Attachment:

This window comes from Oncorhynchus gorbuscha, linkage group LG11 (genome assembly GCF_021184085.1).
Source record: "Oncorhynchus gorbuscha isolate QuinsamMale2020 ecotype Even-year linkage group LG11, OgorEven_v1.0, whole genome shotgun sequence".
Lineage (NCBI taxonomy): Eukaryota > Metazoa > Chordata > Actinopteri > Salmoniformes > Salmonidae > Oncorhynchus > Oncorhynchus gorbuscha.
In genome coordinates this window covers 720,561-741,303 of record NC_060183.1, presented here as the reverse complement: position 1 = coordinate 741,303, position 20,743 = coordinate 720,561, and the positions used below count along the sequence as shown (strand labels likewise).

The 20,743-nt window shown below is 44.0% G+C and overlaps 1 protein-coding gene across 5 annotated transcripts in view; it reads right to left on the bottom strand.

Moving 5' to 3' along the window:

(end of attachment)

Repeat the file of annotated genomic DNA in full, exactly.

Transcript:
This window comes from Oncorhynchus gorbuscha, linkage group LG11 (genome assembly GCF_021184085.1).
Source record: "Oncorhynchus gorbuscha isolate QuinsamMale2020 ecotype Even-year linkage group LG11, OgorEven_v1.0, whole genome shotgun sequence".
Lineage (NCBI taxonomy): Eukaryota > Metazoa > Chordata > Actinopteri > Salmoniformes > Salmonidae > Oncorhynchus > Oncorhynchus gorbuscha.
In genome coordinates this window covers 720,561-741,303 of record NC_060183.1, presented here as the reverse complement: position 1 = coordinate 741,303, position 20,743 = coordinate 720,561, and the positions used below count along the sequence as shown (strand labels likewise).

The 20,743-nt window shown below is 44.0% G+C and overlaps 1 protein-coding gene across 5 annotated transcripts in view; it reads right to left on the bottom strand.

Moving 5' to 3' along the window: